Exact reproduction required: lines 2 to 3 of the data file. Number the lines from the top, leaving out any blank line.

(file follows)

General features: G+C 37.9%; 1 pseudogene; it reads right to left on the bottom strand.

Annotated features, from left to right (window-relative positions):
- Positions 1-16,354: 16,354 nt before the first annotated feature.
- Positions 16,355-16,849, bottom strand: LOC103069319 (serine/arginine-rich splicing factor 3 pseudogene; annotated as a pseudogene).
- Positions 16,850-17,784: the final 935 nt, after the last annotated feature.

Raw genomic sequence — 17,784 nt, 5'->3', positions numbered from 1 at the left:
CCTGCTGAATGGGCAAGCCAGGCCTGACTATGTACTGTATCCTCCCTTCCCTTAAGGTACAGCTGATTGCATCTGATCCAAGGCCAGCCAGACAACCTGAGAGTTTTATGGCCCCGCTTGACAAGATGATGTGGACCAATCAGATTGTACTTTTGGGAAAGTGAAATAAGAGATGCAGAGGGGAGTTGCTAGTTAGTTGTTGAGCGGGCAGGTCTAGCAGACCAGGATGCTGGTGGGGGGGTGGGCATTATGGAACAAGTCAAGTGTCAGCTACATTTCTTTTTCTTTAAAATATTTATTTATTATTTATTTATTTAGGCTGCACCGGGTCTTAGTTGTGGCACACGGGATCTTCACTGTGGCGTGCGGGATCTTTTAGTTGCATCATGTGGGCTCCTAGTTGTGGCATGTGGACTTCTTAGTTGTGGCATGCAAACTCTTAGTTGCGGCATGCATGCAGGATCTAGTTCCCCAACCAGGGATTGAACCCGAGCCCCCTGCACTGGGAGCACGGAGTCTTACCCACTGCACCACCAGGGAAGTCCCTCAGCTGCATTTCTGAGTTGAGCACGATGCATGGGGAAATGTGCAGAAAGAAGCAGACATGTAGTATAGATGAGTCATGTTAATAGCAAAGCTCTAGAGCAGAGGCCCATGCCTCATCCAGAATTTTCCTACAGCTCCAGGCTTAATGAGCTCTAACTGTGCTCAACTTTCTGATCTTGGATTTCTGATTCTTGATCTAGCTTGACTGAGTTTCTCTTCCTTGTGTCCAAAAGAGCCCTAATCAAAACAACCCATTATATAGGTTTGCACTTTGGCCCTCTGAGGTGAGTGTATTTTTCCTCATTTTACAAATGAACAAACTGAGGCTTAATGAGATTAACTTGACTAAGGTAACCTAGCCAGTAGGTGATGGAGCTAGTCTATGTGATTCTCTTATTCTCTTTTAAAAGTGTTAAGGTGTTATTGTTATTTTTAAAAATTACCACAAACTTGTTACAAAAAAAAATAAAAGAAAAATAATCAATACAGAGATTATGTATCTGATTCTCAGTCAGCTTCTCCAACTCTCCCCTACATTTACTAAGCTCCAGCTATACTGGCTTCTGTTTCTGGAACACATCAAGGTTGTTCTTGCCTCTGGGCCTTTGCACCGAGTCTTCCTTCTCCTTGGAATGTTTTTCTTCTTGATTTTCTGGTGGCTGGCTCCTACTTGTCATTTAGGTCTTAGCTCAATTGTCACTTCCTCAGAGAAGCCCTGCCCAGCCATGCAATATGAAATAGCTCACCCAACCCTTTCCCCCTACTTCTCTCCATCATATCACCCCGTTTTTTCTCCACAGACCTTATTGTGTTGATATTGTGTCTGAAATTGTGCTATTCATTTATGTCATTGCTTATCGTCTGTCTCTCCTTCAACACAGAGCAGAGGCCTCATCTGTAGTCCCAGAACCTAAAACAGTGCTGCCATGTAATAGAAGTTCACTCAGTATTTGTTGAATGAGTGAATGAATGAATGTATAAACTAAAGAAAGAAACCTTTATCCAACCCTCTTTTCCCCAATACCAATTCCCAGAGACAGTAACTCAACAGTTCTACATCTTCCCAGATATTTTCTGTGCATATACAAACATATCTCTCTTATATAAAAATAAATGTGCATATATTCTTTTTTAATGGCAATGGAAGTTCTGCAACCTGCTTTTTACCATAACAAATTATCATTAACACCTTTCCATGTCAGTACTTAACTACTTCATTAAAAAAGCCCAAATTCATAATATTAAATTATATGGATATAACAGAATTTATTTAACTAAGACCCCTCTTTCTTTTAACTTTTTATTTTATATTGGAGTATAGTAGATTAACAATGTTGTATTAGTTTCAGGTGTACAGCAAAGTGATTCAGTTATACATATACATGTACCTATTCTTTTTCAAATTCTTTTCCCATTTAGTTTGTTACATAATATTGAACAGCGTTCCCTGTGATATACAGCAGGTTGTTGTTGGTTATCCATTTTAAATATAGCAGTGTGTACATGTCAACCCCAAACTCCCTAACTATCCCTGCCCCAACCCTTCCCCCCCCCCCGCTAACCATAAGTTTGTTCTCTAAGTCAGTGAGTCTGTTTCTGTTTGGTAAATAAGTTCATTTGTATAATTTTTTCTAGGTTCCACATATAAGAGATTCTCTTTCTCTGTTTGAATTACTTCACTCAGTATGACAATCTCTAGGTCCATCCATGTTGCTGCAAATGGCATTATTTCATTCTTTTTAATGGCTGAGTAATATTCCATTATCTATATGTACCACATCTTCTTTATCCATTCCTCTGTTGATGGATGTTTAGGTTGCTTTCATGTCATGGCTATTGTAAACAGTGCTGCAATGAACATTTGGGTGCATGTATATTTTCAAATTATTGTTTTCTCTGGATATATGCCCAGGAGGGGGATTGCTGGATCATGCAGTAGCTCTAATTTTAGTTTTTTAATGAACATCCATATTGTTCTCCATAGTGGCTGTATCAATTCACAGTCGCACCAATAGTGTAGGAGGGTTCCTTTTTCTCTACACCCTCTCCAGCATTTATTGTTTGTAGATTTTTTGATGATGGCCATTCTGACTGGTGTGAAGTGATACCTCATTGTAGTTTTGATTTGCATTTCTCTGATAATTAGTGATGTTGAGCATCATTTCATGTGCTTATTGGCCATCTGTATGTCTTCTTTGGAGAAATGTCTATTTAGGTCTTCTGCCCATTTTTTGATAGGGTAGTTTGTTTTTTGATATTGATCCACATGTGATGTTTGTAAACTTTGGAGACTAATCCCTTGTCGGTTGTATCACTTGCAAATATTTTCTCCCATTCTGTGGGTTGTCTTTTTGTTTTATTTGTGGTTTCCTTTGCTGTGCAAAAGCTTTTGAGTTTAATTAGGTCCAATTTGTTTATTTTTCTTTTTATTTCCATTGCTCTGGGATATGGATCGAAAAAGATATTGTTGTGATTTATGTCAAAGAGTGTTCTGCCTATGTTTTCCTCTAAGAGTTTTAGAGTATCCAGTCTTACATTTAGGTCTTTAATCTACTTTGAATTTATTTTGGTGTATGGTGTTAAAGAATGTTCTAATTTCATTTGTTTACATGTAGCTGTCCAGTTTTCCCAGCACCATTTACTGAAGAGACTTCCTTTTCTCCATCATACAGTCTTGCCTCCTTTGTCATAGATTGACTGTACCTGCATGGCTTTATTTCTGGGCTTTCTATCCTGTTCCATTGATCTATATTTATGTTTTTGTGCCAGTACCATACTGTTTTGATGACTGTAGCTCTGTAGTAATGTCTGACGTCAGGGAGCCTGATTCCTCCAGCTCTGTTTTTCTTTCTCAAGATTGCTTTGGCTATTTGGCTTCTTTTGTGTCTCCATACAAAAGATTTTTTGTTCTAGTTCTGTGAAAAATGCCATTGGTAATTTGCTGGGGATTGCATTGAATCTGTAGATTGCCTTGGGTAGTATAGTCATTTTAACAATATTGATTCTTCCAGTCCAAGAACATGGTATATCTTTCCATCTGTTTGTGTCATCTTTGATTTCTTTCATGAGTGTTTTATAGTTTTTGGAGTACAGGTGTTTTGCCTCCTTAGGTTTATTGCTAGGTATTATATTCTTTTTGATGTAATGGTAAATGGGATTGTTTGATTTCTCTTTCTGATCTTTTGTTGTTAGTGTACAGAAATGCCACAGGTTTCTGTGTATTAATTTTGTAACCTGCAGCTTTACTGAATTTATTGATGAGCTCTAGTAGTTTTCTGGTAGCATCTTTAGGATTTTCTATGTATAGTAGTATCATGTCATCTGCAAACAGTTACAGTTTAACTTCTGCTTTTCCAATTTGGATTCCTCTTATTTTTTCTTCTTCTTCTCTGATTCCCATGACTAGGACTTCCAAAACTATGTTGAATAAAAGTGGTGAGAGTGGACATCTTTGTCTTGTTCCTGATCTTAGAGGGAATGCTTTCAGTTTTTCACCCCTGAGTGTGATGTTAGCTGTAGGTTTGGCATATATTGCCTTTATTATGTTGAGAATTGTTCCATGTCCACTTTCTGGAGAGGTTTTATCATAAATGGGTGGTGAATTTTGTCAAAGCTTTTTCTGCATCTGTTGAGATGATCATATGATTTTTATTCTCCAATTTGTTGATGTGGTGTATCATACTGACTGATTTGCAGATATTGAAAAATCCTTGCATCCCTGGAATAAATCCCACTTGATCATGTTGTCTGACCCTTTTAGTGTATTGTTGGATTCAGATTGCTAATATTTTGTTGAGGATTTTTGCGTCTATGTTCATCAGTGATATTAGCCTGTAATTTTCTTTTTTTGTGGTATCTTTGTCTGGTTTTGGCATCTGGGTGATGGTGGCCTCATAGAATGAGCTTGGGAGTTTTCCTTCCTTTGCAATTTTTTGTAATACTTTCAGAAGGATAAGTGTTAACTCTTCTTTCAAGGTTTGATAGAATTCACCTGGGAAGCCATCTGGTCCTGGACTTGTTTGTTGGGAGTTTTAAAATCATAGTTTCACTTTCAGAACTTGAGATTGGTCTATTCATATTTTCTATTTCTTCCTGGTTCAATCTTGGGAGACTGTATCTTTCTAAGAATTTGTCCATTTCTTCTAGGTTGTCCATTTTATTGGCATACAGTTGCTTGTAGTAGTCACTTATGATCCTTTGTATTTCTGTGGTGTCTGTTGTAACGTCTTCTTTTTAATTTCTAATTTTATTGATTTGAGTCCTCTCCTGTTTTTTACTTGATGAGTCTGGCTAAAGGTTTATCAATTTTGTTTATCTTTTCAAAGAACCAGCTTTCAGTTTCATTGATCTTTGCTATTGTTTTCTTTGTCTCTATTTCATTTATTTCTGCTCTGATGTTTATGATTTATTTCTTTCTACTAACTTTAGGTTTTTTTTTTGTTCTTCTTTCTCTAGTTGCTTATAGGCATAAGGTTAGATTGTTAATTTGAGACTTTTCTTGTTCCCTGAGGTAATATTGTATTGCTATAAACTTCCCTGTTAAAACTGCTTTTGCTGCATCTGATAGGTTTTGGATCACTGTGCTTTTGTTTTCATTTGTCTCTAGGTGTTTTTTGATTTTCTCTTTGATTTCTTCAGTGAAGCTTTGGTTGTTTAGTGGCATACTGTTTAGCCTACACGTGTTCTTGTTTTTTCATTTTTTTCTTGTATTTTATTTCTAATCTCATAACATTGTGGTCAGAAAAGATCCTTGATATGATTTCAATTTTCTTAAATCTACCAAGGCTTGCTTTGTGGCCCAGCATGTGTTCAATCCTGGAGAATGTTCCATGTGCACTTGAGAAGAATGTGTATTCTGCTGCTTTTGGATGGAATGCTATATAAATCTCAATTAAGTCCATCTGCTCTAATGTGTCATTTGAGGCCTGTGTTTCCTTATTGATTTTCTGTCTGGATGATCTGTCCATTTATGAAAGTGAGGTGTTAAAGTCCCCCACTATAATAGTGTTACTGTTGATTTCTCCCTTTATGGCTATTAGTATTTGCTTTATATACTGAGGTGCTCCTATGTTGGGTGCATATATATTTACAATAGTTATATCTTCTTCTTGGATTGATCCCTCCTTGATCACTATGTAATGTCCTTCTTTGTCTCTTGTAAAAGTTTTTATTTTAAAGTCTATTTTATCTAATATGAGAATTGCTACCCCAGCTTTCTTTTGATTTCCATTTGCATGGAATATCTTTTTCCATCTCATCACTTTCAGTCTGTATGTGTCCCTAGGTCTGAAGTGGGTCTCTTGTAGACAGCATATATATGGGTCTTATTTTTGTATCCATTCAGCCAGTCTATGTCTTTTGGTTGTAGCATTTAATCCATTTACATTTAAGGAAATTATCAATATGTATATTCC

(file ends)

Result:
Annotated features, from left to right (window-relative positions):
- Positions 1-16,354: 16,354 nt before the first annotated feature.